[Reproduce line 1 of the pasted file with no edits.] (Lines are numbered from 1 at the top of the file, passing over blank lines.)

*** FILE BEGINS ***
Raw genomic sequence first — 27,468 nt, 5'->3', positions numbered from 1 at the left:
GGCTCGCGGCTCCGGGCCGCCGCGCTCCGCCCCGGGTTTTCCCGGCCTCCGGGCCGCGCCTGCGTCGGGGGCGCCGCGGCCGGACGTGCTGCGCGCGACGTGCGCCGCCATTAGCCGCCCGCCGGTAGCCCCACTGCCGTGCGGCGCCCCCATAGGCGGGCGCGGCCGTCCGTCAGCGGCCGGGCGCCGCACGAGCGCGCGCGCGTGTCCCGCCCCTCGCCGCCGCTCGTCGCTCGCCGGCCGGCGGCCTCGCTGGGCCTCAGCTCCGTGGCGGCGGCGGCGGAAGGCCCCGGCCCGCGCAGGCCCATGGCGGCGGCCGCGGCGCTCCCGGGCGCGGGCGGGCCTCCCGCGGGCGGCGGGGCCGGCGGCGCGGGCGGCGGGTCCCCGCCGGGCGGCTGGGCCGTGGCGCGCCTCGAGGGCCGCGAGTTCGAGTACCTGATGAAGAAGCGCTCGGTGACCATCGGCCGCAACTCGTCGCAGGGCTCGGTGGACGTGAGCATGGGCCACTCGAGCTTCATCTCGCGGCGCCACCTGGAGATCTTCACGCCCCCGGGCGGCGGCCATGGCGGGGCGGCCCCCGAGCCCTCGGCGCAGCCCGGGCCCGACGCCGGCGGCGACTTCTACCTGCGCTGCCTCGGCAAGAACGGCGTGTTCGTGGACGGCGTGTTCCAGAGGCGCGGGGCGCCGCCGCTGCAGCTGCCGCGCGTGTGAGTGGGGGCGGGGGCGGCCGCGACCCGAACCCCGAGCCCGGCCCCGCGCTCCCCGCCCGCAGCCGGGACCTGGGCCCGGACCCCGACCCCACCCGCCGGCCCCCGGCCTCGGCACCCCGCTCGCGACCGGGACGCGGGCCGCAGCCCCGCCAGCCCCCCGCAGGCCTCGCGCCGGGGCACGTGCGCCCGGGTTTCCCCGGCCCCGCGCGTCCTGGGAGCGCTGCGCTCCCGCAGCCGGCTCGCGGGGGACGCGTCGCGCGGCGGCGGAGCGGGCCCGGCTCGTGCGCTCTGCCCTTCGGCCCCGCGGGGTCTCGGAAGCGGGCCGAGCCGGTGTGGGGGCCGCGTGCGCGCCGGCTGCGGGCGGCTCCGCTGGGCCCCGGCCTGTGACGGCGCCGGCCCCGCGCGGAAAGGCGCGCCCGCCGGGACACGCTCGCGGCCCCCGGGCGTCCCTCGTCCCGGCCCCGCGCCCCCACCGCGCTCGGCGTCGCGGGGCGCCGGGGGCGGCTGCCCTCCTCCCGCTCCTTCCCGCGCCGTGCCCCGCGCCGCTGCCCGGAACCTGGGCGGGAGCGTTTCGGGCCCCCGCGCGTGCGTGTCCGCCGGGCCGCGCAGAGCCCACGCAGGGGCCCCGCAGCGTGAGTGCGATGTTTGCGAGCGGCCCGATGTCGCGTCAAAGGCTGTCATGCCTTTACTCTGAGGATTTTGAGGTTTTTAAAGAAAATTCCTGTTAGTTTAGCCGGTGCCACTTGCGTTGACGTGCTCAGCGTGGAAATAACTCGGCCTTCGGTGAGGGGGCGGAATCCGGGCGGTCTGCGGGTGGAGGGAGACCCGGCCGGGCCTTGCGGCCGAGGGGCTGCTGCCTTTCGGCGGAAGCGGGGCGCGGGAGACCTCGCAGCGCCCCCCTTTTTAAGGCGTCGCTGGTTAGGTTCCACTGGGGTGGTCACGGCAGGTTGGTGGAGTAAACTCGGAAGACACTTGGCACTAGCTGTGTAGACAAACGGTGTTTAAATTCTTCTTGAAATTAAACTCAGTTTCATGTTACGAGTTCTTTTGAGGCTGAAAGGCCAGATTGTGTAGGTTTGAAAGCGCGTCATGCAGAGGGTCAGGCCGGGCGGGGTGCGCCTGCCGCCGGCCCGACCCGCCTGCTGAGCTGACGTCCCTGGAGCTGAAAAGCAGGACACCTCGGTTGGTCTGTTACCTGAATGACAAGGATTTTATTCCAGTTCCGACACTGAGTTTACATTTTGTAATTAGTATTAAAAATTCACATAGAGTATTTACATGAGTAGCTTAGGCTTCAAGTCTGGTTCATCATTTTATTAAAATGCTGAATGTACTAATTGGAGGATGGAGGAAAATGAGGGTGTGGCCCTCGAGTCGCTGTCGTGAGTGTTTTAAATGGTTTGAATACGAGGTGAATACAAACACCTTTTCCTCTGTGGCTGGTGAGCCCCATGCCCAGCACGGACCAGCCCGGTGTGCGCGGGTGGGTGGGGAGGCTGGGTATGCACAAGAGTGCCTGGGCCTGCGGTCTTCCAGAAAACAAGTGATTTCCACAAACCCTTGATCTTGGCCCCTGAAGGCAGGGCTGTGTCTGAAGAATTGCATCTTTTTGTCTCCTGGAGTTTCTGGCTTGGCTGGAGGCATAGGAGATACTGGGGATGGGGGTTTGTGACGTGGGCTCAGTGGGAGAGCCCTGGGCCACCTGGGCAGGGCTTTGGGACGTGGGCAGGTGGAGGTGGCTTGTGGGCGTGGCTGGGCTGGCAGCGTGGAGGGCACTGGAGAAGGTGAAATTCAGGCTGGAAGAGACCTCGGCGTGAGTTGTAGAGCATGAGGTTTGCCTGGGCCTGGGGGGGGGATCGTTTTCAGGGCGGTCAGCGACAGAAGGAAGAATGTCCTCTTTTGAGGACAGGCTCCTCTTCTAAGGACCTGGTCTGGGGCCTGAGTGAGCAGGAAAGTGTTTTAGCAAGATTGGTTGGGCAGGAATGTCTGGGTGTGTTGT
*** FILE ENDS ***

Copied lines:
Raw genomic sequence first — 27,468 nt, 5'->3', positions numbered from 1 at the left: